Paul McCartney (left) and Ringo Starr at a benefit concert at Radio City Music Hall on April 4, 2009
Thinking of it in that light, we should feel blessed that those screaming teenage girls so frustrated the Beatles in concert that they gave up touring altogether in 1966 and spent their last four years creating not simply great albums but ones that broadly expanded their musical limits.

The most significant rock ’n’ roll band ever?

“I’ve thought about this so long and hard over the years I was a pop critic at the Los Angeles Times,” says Hilburn, who admires Elvis’ and Dylan’s influence greatly. “I think there have been many other great bands that have come along since the Beatles. But no one has assumed a larger importance.”

Beyond the obvious tragedy of John having been killed 10 years after the Beatles parted ways, I’ve thought it’s a shame the group did not perform in the era of three-hour concerts. Of course, Paul continues to make up for that loss, playing 35-song shows filled with Beatles songs. The man who wrote “When I’m Sixty-Four” still needs us and still feeds us music a full seven years after he passed that milestone.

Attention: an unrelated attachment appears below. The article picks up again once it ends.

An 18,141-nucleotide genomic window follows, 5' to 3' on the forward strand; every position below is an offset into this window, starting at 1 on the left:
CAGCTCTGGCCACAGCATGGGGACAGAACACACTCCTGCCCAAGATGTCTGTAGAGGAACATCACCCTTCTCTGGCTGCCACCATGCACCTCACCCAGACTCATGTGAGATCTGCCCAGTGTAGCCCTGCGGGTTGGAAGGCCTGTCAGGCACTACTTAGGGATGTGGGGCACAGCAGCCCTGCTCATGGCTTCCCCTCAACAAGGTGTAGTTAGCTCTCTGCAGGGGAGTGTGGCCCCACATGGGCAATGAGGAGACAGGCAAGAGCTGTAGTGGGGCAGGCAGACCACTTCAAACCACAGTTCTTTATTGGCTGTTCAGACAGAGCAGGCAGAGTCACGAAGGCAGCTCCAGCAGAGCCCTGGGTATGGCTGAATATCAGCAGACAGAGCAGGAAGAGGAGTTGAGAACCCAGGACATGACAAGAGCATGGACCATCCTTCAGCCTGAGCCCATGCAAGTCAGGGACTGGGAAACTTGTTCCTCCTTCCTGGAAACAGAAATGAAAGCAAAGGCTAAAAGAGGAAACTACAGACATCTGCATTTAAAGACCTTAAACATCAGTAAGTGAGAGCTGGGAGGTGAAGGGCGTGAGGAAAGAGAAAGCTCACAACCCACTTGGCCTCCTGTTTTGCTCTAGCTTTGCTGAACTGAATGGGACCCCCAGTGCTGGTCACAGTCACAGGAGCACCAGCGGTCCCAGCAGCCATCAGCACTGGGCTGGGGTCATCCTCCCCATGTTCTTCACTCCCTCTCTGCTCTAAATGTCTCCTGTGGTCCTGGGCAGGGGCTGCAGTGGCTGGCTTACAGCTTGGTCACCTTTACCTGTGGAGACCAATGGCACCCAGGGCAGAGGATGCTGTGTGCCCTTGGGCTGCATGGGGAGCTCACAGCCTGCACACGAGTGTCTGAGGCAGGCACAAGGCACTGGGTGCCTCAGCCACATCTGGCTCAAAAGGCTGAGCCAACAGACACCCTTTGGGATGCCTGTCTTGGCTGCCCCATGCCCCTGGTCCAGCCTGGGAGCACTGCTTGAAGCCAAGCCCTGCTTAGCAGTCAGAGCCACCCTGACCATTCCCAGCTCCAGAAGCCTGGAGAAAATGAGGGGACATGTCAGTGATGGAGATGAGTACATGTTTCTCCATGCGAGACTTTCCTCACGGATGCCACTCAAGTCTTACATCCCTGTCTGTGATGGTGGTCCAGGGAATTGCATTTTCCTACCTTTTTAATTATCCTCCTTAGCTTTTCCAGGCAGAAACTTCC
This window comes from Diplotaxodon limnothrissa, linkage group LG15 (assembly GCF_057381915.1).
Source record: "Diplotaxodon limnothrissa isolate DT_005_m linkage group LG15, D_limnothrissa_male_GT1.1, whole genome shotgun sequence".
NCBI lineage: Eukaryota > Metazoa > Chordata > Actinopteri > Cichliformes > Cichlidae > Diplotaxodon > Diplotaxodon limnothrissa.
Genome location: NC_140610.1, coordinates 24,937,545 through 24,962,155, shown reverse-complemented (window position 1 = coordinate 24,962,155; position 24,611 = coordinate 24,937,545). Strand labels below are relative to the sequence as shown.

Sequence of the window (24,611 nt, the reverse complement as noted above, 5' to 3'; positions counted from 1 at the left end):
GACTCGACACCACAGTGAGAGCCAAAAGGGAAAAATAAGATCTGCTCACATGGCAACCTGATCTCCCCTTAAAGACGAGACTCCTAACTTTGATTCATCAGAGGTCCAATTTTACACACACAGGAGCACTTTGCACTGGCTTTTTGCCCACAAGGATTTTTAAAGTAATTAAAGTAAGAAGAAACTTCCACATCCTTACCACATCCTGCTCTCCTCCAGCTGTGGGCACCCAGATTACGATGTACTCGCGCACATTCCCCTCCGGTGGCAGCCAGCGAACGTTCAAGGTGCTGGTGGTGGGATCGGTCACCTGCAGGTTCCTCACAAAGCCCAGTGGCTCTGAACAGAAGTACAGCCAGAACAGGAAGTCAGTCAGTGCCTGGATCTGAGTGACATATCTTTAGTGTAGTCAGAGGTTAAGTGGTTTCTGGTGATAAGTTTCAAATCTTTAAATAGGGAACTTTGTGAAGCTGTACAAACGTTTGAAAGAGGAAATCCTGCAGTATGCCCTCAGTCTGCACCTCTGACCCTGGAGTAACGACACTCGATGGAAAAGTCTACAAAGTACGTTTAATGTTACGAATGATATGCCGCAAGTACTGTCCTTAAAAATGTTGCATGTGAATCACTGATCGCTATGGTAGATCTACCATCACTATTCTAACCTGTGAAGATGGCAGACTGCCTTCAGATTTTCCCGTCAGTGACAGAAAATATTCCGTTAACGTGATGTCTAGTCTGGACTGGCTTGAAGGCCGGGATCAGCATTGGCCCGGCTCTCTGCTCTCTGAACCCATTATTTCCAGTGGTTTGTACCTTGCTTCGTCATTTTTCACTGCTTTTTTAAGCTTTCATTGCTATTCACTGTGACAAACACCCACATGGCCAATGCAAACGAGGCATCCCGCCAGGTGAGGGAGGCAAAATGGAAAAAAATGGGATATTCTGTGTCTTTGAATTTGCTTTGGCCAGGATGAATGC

Meanwhile, we are fortunate that the Beatles left behind such a bountiful treasure of records that hold up a half-century later. As for concert memories, those of us of a certain age will always have those nights with family members gathered around primitive television sets to watch four lads from Liverpool play music that would change the world. 

TIM COWLISHAW, a sports columnist for The Dallas Morning News, appears on Around the Horn on ESPN and is the author of the book Drunk On Sports.